States of the Union: The First, Twenty-Second, and Forty-Fourth Presidents’ Addresses

In his State of the Union address, President Barack Obama covered topics from unemployment to education to war to immigration to increasing upward mobility. I decided to compare Barack Obama’s SOTU to George Washington’s and Grover Cleveland’s addresses. This way, I could see the similarities in the trials and triumphs during the first, twenty-second, and forty-fourth presidents’ terms.

The three addresses all focused on the same general topics: economics, foreign affairs, war, ingenuity, and the role of citizens in government. The first SOTU address by George Washington was brief. It simply outlined the coming challenges and made some suggestions for their solutions. For example, Washington declared that preparation for war, with a trained army, was imperative to preserve peace. He called for inventions and books and the furtherance of American culture. The American people, he said, must learn how to fill their role in government. Although, at the time, it did not have the same meaning as today, Washington called for a free and equal government. In Obama’s speech, he also made declarations about equality. He wanted equality for women in the workforce, he wanted equal opportunities for students to attend college, and he wanted to lessen the despairingly wide economic gaps between classes. Grover Cleveland spoke of improving the conditions of Chinese Americans. He protested their unfair and sometimes violent treatment because it violated America’s treaty with China. The first, twenty-second, and forty-fourth presidents were all concerned with equality.

In Grover Cleveland’s State of the Union Address, he mentioned trade competition and the excessively high tariff. In Obama’s SOTU, he talked about the high taxes on businesses in America that lead to outsourcing. Both presidents want more American products made in America, so they want to change government regulations to promote a more independent American industrial system. The government in George Washington’s time was not yet in the industrial era, but Washington supported American innovation, as shown by the line “…I can not forbear intimating to you the expediency of giving effectual encouragement as well to the introduction of new and useful inventions from abroad as to the exertions of skill and genius in producing them at home…” He, too, worried about foreign trade relations. Cleveland also mentioned post-war conflict, such as the “settlement of claims of citizens of the United States against Chile for injustices during the war with Peru and Bolivia”. Washington was interested in preventing wars, and Obama is interested in ending one. Obama spoke of the 12-year war, the longest war in American history. He has pulled all of the troops out of Iraq and he is doing his best to empty Afghanistan as well. Both Cleveland and Obama talked about the desire to support other countries weighed against the dangers of doing to.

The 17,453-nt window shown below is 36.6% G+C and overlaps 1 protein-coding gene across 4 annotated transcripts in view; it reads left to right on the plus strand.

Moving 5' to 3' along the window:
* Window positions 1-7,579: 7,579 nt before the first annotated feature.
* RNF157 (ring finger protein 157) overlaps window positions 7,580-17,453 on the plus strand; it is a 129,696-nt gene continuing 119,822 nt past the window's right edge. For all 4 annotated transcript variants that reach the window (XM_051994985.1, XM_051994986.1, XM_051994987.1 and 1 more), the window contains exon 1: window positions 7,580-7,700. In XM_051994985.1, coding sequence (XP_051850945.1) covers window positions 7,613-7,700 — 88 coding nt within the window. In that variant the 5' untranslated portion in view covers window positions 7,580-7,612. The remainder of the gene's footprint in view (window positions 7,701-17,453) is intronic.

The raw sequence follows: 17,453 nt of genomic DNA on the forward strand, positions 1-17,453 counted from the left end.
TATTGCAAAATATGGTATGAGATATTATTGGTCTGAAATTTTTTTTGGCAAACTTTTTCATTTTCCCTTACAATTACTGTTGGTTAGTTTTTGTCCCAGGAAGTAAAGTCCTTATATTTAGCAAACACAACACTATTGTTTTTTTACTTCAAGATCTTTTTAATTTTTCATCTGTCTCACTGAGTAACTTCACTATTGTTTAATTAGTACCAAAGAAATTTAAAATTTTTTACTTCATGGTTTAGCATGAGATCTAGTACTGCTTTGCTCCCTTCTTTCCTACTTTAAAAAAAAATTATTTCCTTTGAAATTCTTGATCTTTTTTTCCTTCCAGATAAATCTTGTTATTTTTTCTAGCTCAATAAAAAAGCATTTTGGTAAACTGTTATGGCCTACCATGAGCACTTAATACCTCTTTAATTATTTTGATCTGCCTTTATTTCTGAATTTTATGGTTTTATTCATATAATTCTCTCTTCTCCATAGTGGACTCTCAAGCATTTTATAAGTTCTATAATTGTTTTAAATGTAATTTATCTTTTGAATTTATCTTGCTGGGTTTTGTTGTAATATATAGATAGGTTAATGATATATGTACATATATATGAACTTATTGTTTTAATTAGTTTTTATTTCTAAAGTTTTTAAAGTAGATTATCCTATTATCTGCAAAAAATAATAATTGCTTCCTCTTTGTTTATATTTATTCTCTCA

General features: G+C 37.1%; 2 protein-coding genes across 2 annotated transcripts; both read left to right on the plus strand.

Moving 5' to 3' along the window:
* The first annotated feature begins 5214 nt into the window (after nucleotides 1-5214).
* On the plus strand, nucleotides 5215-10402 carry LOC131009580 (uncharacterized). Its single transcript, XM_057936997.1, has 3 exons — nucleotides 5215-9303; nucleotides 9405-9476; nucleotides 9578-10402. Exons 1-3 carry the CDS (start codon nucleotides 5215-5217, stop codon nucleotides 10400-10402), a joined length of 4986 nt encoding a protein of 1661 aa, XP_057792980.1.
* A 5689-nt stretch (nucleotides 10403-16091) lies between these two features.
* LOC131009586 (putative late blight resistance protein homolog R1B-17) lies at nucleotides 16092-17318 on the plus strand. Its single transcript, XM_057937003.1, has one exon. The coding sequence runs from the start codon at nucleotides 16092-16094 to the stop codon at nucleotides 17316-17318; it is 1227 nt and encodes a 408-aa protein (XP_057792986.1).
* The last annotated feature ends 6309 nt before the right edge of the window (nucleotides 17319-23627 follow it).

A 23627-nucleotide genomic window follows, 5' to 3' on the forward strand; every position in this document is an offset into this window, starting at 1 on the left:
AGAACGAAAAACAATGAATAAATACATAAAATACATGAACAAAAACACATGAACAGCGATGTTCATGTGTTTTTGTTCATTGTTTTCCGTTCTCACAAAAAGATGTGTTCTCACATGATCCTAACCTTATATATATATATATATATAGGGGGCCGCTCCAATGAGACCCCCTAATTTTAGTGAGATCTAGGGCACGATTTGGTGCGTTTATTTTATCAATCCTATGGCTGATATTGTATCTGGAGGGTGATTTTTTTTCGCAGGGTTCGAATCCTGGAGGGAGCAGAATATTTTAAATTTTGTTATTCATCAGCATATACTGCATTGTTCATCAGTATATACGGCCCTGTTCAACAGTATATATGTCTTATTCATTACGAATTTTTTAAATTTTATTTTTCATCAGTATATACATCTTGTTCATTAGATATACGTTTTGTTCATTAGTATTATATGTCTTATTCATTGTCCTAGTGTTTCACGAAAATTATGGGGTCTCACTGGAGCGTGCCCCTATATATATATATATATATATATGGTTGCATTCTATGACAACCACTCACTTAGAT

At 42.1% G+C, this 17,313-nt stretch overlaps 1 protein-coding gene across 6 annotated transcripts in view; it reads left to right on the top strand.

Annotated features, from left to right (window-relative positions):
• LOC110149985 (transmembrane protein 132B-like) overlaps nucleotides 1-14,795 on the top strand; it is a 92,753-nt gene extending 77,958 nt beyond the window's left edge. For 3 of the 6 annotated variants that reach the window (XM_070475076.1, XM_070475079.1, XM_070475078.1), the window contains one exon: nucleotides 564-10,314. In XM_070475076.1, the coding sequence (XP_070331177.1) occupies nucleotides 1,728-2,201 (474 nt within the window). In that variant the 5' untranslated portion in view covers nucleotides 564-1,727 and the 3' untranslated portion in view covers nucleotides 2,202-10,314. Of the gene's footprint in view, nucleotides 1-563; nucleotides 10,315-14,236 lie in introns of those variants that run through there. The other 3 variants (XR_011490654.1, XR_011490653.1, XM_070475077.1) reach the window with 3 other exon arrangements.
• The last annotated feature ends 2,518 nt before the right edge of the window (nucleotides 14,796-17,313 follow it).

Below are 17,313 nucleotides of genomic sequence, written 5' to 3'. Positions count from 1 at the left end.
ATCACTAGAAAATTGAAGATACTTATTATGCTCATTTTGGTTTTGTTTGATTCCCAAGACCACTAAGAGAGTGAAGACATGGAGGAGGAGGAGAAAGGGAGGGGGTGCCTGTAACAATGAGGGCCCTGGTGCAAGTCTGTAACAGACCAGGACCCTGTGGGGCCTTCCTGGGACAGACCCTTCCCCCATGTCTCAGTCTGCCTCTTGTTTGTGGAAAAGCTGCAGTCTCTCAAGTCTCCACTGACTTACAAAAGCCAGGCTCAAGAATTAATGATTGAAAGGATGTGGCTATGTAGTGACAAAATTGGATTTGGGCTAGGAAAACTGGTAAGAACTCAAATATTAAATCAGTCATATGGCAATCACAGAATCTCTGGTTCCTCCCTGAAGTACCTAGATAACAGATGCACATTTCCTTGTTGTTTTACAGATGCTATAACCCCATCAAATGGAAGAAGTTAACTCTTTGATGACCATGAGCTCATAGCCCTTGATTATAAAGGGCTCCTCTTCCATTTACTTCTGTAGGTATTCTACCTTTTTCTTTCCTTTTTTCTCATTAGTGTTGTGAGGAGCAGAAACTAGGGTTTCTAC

Foreign affairs were a topic in all three SOTU addresses, including immigration laws. Washington simply spoke of the need for some sort of regulatory law as the country had yet to deal with any significant influx of immigrants. Cleveland was worried about the treatment of Chinese Americans. Obama suggests total reform. It is a difficult subject to make any real progress on because the Democrats and Republicans are on entirely different sides of the issue, but Obama stated simply that something must be done in order to appease both sides. He did go on to say that there should be programs introduced to allow more people to learn the necessary skills to fill the available jobs, thus creating more jobs, but that was more to combat unemployment than to improve the conditions of immigrants. This, I believe, is a common theme in SOTU addresses: tiptoeing around controversial issues. Sometimes this is used as a tool to promote new laws or even new concepts so that they gain support. However, more often than not, this avoidance is simply a political tool to gain favor by not taking either side. Remaining neutral is the safest move for a president, especially one who is in his or her first term and hopes to be re-elected.

From the first president to the twenty-second to the forty-fourth, a lot has happened. Political views have shifted, and cultural concepts have changed dramatically, as they tend to do over the span of over a century. However, the fundamental issues remain the same. However, I believe that our solutions are improving.

Sources:

“Grover Cleveland: Second Annual Message (first Term).” Grover Cleveland: Second Annual Message (first Term). N.p., n.d. Web. 30 Jan. 2014. <http://www.presidency.ucsb.edu/ws/index.php?pid=29527&gt;.

“President Obama’s 2014 State of the Union Address (FULL TRANSCRIPT).”Mediaite President Obamas 2014 State of the Union Address FULL TRANSCRIPT Comments. N.p., 28 Jan. 2014. Web. 30 Jan. 2014. <http://www.mediaite.com/tv/president-obamas-2014-state-of-the-union-address-full-transcript/&gt;.

“Presidential Key Events Grover Cleveland.” Miller Center. Rector and Visitors of the University of    Virginia, 2013. Web. 31 Jan. 2014. <http://millercenter.org/president/cleveland/key-events&gt;.

“George Washington: First Annual Message to Congress on the State of the Union.”George Washington: First Annual Message to Congress on the State of the Union. N.p., n.d. Web. 31 Jan. 2014. <http://www.presidency.ucsb.edu/ws/index.php?pid=29431&gt;.

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